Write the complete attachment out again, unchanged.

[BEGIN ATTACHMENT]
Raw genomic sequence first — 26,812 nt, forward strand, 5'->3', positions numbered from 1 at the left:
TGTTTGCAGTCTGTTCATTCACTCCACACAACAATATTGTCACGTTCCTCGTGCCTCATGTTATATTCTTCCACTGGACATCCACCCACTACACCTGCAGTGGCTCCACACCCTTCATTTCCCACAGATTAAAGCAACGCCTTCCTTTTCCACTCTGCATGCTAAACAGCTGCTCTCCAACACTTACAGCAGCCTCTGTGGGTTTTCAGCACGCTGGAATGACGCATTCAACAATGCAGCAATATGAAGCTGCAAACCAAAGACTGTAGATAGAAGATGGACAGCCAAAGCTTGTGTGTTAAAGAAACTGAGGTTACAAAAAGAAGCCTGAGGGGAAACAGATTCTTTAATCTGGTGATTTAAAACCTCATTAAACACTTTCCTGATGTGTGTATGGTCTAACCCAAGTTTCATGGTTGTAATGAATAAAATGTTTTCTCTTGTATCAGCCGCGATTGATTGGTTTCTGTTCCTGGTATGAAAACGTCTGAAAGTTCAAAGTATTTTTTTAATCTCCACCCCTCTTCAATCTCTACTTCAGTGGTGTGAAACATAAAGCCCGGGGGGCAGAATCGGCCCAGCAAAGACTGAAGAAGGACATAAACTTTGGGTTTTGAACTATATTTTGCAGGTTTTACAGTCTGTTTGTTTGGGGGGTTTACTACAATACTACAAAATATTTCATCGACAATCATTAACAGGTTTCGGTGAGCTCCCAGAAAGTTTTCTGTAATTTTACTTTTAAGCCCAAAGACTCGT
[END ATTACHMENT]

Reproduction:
Raw genomic sequence first — 26,812 nt, forward strand, 5'->3', positions numbered from 1 at the left:
TGTTTGCAGTCTGTTCATTCACTCCACACAACAATATTGTCACGTTCCTCGTGCCTCATGTTATATTCTTCCACTGGACATCCACCCACTACACCTGCAGTGGCTCCACACCCTTCATTTCCCACAGATTAAAGCAACGCCTTCCTTTTCCACTCTGCATGCTAAACAGCTGCTCTCCAACACTTACAGCAGCCTCTGTGGGTTTTCAGCACGCTGGAATGACGCATTCAACAATGCAGCAATATGAAGCTGCAAACCAAAGACTGTAGATAGAAGATGGACAGCCAAAGCTTGTGTGTTAAAGAAACTGAGGTTACAAAAAGAAGCCTGAGGGGAAACAGATTCTTTAATCTGGTGATTTAAAACCTCATTAAACACTTTCCTGATGTGTGTATGGTCTAACCCAAGTTTCATGGTTGTAATGAATAAAATGTTTTCTCTTGTATCAGCCGCGATTGATTGGTTTCTGTTCCTGGTATGAAAACGTCTGAAAGTTCAAAGTATTTTTTTAATCTCCACCCCTCTTCAATCTCTACTTCAGTGGTGTGAAACATAAAGCCCGGGGGGCAGAATCGGCCCAGCAAAGACTGAAGAAGGACATAAACTTTGGGTTTTGAACTATATTTTGCAGGTTTTACAGTCTGTTTGTTTGGGGGGTTTACTACAATACTACAAAATATTTCATCGACAATCATTAACAGGTTTCGGTGAGCTCCCAGAAAGTTTTCTGTAATTTTACTTTTAAGCCCAAAGACTCGT